Alex has selected his weave of stomps, blues and spirituals most carefully. In choosing to perform melodies by Louis Cottrel, Clarence Williams, Artie Matthews and the Mississippi Sheiks, he has demonstrated a keen awareness of our cultural legacy. The heart of this album may be found in the cluster of tunes that includes “Four or Five Times”, “His Eye is On the Sparrow” and “Viper Mad”, a defiantly hedonistic number premiered by Noble Sissle and Sidney Bechet in 1938. The CCQ’s realization of this ode to Mezz Mezzrow’s favorite herbal analgesic features a spirited group vocal similar to what Ann Arborites have come to expect from Phil Ogilvie’s Rhythm Kings. Impressionable souls may feel the need to stand up and strut around with one index finger in the air.

arwulf arwulf
ann arbor


Krupa Pete Siers Trio
featuring Dave Bennett & Tad Weed               rewritten 8/08/13
2013 PKO 061

Please take note, because this is good news of the highest order. Percussionist Pete Siers, clarinetist Dave Bennett and pianist Tad Weed have put together a tribute to drummer and bandleader Gene Krupa, and it’s guaranteed to alter your central nervous system in all the right ways. Usually remembered as the dynamo behind Benny Goodman’s “Sing, Sing, Sing”, Krupa also attracted attention when he magnified the impact of his own orchestra by featuring Roy Eldridge and Anita O’Day. Although he began recording as a leader in 1935, Krupa’s discography really reaches back to 1927 when he strained the parameters of studio recording technology as a member of the Eddie Condon Mob. Krupa’s inspirations and influences constitute fundamental links with the very bedrock of traditional jazz drumming. They included Warren “Baby” Dodds, Zutty Singleton and Chick Webb.

For this project Pete zeroed in on the trio recordings that Krupa made for Columbia and V-Disc in 1945, and for Clef, the precursor to Verve, in 1952. Pete’s choices are characteristically insightful and astute. Maybe you’ll notice a pair of intriguing titles amongst the more familiar struts, stomps, swing tunes and ballads. “Number Ten Richie Drive” was the street address of Krupa’s pad up in Yonkers, while “Fine’s Idea”, originally arranged by saxophonist Charlie Ventura, is largely based on the chord progressions of Edgar Sampson’s “Blue Lou”. It occupies a special niche in the collective classic jazz discography alongside “The Count’s Idea” and “The Duke’s Idea” by Charlie Barnet; the bop standard “Ray’s Idea” and something called “Pig’s Idea” which was recorded in 1940 by a Chicago-based pre-bop string band billed as the Cats and the Fiddle. Collectively credited to Krupa, Ventura and pianist Teddy Napoleon, “Fine’s Idea” is a lively modern-sounding piece of work, very like the mercurial maneuverings of Artie Shaw’s Gramercy Five. It’s worth noting that during the Korean War, Krupa’s threesome took themselves all the way to Tokyo where Ventura startled fans at the Ernie Pyle Theater by whipping out a bass saxophone.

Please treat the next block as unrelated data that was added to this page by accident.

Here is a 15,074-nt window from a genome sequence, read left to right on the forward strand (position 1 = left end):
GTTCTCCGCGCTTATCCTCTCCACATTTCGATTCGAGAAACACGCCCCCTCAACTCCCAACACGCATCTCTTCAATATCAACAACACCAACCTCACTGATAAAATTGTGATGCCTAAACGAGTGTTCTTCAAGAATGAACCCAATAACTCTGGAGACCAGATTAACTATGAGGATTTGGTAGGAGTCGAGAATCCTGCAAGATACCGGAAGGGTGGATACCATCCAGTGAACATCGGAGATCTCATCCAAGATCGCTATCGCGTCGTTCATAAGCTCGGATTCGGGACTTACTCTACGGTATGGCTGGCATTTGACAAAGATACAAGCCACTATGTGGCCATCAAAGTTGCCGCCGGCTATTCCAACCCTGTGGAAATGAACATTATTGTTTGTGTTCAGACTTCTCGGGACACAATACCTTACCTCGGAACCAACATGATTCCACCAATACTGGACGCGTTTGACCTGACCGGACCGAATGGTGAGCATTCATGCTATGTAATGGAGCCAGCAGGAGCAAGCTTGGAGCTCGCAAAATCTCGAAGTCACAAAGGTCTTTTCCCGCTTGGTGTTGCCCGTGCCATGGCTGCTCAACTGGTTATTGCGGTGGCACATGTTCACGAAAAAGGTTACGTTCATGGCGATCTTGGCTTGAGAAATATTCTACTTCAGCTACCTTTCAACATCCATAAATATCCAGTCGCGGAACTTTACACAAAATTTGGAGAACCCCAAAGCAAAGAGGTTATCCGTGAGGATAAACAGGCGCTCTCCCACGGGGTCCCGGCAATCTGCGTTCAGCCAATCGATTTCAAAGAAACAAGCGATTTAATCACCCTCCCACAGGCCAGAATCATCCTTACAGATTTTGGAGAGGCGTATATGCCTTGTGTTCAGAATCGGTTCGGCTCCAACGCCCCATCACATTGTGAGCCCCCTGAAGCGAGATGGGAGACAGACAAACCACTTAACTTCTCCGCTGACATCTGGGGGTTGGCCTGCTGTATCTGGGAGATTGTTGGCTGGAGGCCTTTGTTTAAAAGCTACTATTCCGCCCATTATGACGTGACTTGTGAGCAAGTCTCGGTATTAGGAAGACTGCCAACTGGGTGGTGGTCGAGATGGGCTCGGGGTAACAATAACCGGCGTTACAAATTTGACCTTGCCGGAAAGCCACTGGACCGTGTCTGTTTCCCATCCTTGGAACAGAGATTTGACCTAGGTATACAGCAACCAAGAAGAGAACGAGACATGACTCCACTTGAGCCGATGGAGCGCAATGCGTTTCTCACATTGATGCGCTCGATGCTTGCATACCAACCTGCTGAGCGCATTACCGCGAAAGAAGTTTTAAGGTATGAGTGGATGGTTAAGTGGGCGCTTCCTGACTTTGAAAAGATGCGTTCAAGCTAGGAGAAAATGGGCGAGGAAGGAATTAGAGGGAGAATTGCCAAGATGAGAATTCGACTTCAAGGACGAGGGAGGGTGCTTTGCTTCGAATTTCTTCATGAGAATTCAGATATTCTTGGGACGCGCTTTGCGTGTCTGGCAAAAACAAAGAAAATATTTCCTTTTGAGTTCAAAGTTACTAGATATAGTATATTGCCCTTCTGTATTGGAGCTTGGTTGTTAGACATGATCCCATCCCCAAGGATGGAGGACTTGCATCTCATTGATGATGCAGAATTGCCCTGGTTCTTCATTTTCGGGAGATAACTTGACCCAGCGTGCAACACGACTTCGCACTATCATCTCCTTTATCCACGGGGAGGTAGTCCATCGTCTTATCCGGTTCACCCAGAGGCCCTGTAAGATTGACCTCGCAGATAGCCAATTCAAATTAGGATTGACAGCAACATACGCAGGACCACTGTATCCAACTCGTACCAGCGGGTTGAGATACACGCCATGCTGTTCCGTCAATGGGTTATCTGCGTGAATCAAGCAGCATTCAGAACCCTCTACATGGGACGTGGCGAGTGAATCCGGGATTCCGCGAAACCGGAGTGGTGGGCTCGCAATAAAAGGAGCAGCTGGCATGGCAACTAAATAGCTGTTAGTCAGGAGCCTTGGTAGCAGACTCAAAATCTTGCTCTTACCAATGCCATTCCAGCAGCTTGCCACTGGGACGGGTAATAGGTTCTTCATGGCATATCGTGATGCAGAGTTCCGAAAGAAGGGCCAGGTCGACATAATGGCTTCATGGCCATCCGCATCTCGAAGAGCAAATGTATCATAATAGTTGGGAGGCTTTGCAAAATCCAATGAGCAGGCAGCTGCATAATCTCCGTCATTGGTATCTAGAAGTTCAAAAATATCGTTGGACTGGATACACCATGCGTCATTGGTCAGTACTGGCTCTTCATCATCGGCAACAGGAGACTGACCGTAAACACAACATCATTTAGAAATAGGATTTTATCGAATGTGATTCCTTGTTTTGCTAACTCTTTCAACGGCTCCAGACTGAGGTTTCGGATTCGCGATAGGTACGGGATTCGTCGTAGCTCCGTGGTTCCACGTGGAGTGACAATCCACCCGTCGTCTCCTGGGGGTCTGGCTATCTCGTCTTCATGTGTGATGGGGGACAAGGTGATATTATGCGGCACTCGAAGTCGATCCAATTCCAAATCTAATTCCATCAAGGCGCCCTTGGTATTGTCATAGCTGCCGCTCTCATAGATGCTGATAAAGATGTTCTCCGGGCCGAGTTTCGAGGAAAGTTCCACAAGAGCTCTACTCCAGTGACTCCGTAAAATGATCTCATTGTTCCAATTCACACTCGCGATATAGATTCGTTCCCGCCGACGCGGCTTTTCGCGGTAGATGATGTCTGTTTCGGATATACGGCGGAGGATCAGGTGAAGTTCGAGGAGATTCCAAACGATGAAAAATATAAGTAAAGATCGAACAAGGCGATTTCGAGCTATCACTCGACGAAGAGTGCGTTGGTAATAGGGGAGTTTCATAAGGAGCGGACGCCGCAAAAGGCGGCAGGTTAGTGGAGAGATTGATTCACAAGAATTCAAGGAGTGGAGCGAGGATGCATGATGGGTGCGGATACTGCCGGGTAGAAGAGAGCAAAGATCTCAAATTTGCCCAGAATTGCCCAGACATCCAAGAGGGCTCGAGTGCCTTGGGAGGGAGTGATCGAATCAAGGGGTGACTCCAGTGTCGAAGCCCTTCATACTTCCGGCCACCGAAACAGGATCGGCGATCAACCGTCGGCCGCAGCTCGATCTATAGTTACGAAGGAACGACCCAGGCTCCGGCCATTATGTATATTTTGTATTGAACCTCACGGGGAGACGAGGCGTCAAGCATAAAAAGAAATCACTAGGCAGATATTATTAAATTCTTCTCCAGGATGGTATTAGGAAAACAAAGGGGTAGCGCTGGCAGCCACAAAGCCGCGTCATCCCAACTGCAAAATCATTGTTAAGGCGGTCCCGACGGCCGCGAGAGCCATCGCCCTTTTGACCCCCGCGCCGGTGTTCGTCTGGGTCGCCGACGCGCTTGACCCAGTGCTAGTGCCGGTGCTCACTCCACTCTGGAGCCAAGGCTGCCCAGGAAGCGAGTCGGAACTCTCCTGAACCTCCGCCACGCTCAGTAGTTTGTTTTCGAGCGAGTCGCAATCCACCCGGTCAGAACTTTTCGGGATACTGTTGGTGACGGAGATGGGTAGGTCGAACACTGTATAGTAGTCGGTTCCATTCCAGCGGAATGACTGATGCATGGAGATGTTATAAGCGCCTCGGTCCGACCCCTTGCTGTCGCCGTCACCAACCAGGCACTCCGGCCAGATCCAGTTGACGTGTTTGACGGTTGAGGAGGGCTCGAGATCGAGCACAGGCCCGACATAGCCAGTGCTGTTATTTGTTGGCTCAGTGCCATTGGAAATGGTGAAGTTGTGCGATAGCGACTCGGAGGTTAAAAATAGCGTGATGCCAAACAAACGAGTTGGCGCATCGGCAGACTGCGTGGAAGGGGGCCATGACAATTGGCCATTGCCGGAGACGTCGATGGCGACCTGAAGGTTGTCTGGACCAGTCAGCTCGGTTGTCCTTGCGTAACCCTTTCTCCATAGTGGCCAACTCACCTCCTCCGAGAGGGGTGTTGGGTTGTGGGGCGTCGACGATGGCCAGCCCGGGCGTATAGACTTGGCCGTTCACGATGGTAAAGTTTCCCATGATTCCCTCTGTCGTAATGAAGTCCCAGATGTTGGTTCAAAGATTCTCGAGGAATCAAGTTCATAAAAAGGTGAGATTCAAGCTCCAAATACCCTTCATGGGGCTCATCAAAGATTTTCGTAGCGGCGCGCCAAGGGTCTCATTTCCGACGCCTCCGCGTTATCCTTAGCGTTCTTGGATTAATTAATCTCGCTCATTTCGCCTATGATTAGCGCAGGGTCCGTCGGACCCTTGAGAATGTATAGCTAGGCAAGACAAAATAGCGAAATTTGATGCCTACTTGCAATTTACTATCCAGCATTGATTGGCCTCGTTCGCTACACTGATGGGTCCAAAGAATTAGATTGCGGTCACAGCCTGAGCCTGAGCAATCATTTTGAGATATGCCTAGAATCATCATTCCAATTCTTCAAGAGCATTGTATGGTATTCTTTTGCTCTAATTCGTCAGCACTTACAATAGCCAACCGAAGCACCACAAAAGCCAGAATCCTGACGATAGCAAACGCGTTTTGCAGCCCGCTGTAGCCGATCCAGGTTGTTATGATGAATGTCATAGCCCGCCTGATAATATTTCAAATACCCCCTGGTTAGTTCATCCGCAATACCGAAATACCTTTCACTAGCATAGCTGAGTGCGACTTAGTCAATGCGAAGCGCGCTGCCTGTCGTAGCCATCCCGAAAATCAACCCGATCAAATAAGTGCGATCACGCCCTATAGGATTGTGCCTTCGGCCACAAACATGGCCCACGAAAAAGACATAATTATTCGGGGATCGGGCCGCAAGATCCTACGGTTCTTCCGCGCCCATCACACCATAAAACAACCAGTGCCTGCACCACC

Cut to Southeastern Michigan nearly sixty years later, and if you’re like me the Pete Siers Trio’s Krupa is likely to knock you on your ass. Tad Weed’s creative dexterity is nothing short of breathtaking. A monstrously adept improviser, he is capable of reinventing the wheel while the rig is rolling in fourth gear. Remember how Jaki Byard could invoke the entire history of jazz piano at one sitting, and sometimes within the construct of one tune? Tad is comparably brilliant. Dave Bennett sometimes conveys the impression that he can play the clarinet inside out. Taken in combination with Mr. Weed’s disarming ingenuity, Bennett’s virtuosity is downright jaw-dropping. He combines the fluency of Buster Bailey, Rudy Powell and Benny Goodman with the early modern sensibilities of Artie Shaw, Marshall Royal and Buddy De Franco. Pete’s extraordinary command of the drum kit is the direct result of a lifelong devotion to Krupa and a sanguine pantheon of drummers from all over the traditional spectrum. Watching him at work is always a gas. Last time I heard him with the Easy Street Jazz Band, Pete appeared to be nonchalantly conjuring the spirits of Big Sid Catlett as well as Condon cohorts George Wettling and Davy Tough. How’re you going to beat that?